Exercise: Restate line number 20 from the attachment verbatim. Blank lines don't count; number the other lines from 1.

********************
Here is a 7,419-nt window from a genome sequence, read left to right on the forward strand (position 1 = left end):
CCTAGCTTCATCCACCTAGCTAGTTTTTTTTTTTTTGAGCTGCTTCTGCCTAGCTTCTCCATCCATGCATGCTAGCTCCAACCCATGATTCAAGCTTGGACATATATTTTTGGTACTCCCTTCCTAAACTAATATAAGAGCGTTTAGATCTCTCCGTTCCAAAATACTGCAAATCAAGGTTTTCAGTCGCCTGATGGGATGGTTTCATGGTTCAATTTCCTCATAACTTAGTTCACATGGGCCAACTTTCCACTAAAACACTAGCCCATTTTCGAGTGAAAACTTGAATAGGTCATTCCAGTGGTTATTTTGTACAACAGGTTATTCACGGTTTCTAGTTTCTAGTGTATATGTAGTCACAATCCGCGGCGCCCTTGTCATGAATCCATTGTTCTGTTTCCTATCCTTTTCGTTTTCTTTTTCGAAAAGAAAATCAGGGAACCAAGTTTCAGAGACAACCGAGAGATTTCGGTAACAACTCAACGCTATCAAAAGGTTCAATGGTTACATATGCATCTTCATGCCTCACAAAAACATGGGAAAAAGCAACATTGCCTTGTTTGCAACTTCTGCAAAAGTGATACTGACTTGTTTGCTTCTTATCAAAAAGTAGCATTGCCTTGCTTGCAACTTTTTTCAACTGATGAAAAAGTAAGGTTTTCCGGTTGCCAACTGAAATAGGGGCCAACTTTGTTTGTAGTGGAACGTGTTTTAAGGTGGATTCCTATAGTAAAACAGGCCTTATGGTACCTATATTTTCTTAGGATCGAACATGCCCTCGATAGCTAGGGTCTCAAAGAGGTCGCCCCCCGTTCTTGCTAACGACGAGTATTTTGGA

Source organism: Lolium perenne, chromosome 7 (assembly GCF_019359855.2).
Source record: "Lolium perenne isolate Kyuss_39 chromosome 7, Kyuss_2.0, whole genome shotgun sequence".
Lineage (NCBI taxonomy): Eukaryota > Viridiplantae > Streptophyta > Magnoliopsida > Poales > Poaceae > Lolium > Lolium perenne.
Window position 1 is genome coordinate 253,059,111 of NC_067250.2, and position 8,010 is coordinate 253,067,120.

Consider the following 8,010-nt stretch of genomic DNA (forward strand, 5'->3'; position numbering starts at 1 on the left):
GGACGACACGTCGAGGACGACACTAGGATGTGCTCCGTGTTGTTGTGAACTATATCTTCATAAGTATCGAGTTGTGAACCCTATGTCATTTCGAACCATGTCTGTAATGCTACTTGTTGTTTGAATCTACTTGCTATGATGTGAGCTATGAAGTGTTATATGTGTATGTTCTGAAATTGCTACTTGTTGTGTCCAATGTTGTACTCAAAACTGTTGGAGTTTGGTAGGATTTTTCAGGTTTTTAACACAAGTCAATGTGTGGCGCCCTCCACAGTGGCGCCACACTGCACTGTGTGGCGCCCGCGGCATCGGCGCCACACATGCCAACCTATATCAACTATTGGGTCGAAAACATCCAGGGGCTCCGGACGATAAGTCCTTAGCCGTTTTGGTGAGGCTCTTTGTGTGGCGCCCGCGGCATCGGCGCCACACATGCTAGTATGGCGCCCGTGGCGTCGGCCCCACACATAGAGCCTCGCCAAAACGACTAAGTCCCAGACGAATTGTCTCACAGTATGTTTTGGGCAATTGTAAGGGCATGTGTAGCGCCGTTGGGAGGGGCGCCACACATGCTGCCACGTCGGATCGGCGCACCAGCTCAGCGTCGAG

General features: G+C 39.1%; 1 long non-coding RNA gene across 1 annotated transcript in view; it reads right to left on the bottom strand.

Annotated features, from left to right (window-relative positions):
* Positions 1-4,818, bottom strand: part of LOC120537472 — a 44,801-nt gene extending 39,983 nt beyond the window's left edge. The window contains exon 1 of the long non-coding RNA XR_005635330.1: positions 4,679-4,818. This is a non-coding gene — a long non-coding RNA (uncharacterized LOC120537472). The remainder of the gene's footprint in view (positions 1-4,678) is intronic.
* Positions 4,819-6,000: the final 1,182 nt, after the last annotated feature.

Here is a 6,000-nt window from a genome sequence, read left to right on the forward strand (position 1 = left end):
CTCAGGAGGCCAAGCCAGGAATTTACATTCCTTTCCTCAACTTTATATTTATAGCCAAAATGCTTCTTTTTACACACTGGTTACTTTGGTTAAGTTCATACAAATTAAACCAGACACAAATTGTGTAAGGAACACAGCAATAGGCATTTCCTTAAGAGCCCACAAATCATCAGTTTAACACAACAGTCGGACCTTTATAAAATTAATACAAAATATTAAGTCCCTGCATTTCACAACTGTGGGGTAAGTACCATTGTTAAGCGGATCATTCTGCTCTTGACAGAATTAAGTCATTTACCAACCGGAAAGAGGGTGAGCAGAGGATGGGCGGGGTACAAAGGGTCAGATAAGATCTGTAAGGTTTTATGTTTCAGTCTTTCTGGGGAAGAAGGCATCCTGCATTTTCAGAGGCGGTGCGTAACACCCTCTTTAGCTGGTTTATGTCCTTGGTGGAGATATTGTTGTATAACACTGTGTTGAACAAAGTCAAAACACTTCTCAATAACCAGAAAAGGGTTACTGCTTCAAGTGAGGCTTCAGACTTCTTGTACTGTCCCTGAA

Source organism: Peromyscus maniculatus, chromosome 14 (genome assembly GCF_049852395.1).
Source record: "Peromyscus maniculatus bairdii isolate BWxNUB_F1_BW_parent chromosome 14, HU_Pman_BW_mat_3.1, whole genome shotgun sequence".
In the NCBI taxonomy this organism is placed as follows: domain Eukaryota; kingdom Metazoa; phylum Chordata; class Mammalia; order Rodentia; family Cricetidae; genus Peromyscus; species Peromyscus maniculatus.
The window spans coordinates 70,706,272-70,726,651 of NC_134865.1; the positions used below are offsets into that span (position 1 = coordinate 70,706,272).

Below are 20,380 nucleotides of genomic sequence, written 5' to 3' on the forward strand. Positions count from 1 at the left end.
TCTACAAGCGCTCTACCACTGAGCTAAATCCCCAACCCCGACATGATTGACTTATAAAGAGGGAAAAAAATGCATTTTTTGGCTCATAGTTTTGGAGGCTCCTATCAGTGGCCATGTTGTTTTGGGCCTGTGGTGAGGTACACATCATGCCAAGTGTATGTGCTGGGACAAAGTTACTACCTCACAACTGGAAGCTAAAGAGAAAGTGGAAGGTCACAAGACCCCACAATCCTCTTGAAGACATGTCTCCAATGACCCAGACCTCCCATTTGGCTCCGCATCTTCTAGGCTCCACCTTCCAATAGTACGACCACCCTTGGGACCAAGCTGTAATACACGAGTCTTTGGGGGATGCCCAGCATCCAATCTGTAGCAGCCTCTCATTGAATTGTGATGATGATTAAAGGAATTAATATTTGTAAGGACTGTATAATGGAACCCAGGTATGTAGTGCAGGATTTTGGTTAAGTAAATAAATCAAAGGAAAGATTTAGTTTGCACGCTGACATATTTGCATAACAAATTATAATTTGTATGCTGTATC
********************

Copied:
TCTACAAGCGCTCTACCACTGAGCTAAATCCCCAACCCCGACATGATTGACTTATAAAGAGGGAAAAAAATGCATTTTTTGGCTCATAGTTTTGGAGGCTCCTATCAGTGGCCATGTTGTTTTGGGCCTGTGGTGAGGTACACATCATGCCAAGTGTATGTGCTGGGACAAAGTTACTACCTCACAACTGGAAGCTAAAGAGAAAGTGGAAGGTCACAAGACCCCACAATCCTCTTGAAGACATGTCTCCAATGACCCAGACCTCCCATTTGGCTCCGCATCTTCTAGGCTCCACCTTCCAATAGTACGACCACCCTTGGGACCAAGCTGTAATACACGAGTCTTTGGGGGATGCCCAGCATCCAATCTGTAGCAGCCTCTCATTGAATTGTGATGATGATTAAAGGAATTAATATTTGTAAGGACTGTATAATGGAACCCAGGTATGTAGTGCAGGATTTTGGTTAAGTAAATAAATCAAAGGAAAGATTTAGTTTGCACGCTGACATATTTGCATAACAAATTATAATTTGTATGCTGTATC